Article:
I'm not sure about the origins of the recipe, I don't know who Lorna is or where the recipe came from, but it looks like it came with food packaging or advertising. It has some South African terms so I'm assuming I found this while still in SA.

What's in it?

The usual cake ingedients: flour, sugar etc....
Dried fruit: raisins (giant and yellow),currants, mixed peel, dates
maraschino cherries
spices: nutmeg, pumpkin pie spice, cinnamon, ground ginger

topped with a brandy syrup

The Result

The cake took a few days to make and will only be ready to devour in a few weeks. I soaked the fruit in a brandy syrup on Wednesday night, baked the cake on Thursday and topped the cake in brandy syrup today. It could've been done in one day, but I had company and ran out of brandy.
A fruitcake should mature for at least 2 weeks and preferably longer so that the flavours can deepen. I will inspect the cake in two weeks and add more brandy syrup to keep it moist. It was baked in greaseproof (wax) paper and is then tightly wrapped in foil and stored in an airtight container. This cake can store for six months or even longer.

I have a number of occassions over the next few months which could benefit from a good fruit cake, but since I'll be visiting my parents in December, I'll leave the Christmas cake to the master. Anyway who wants to lug a fruit cake across the Atlantic AND deal with the boys, not me.

I can only remark that the cake looks good, but I will show the cake interior and describe the rich, boozy taste in Part 2...whenever that may be.

Now, what can I make with the maraschino liquor leftover in the jar...a drink perhaps...some bubbly added? If I can't enjoy the cake right away, I'll get my boozy fix elsewhere.

Wednesday, September 9, 2009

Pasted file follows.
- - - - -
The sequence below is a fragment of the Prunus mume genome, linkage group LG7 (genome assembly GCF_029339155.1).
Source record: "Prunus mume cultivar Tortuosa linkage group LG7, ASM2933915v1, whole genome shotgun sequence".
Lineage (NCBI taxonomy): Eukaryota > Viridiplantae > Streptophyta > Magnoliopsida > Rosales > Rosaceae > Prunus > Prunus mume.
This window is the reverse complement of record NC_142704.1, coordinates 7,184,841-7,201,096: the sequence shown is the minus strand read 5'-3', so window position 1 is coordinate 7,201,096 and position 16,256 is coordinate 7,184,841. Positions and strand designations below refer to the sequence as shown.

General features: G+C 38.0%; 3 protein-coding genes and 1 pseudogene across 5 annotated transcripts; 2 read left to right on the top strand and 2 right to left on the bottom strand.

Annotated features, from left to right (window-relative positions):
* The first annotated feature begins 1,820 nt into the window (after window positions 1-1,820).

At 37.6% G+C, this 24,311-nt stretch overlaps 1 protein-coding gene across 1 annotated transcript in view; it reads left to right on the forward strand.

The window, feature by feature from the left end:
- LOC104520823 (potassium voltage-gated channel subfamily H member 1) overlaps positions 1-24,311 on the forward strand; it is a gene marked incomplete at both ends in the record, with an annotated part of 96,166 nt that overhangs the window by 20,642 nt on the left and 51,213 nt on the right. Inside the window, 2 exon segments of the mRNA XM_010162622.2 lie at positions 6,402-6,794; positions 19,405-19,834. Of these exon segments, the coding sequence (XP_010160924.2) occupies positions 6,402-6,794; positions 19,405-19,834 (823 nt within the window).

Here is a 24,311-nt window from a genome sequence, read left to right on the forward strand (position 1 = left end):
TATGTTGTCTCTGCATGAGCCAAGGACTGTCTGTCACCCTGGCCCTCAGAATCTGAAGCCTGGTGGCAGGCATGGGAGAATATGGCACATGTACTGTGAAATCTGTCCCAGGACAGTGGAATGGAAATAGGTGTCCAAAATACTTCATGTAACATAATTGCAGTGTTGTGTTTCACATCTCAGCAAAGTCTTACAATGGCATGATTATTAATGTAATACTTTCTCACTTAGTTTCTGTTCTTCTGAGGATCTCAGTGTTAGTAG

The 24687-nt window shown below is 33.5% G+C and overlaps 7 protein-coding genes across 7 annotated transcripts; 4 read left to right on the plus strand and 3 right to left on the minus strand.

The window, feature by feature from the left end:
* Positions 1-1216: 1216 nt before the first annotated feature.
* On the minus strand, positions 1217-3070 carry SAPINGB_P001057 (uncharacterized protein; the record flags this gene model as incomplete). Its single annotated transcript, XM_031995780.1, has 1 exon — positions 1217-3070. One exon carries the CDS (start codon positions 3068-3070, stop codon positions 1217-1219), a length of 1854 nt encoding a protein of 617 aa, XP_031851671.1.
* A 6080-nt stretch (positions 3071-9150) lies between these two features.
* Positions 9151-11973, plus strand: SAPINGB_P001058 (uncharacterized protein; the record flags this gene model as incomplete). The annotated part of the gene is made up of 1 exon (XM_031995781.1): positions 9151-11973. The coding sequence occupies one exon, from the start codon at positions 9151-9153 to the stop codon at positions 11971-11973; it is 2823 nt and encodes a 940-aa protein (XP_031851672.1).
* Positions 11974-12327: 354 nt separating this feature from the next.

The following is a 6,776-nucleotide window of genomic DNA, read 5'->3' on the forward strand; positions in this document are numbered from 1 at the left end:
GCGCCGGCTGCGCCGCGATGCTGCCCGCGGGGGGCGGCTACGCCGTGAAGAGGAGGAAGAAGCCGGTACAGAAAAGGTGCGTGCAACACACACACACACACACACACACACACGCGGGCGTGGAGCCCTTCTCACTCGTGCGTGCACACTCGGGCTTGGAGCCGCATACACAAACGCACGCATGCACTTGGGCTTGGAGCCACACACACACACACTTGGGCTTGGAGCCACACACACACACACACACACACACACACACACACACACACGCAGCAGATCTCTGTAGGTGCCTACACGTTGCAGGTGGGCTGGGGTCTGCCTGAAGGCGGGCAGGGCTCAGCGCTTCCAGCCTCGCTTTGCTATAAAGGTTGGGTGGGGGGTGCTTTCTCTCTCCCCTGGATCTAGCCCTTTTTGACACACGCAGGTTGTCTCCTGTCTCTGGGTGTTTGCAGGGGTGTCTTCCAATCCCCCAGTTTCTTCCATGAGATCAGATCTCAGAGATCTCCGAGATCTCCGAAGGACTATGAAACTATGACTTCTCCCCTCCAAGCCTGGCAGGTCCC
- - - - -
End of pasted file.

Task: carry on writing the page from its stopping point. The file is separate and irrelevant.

In the Beginning

I've jumped aboard the blogwagon and will be taking you through my adventures in sewing and the culinary arts. I don't profess to be an expert in either, but they're my two favourite hobbies and I have fun doing them.
My original mentor in these areas was my mommy, Gill, who taught me to sew, cook, knit and be a good mom. My new mentors in the sewing world are the ladies (& some guys) on the Stitchers Guild Forum , who provide constant inspiration and advice. They also have contests and sew-alongs that give me a much needed kick-in-the-butt to get some projects done and sew with purpose.

As far as cooking is concerned, yes I am sometimes inspired by the celebrity chefs out there and at a stage did religiously watch the Food Network, but I'd rather be cooking and sewing than watching it on TV. I love to browse through my cookbooks and pick out recipes or find one in my recipe scrapbook (you'll probably hear about that in detail later) or other sources such as food packaging, magazines, TV, Internet and emails.

My husband will probably look at this blog, roll his eyes and laugh. He thinks I'm obssessive compulsive about certain things and my need to make lists and spreadsheets probably comes from my engineering days. This is just another crazy way to document my activities...but hey why not.

So although I don't make a recipe every day and I won't finish a garment every week, I will try to keep the blog updated about my thoughts and crazy plans.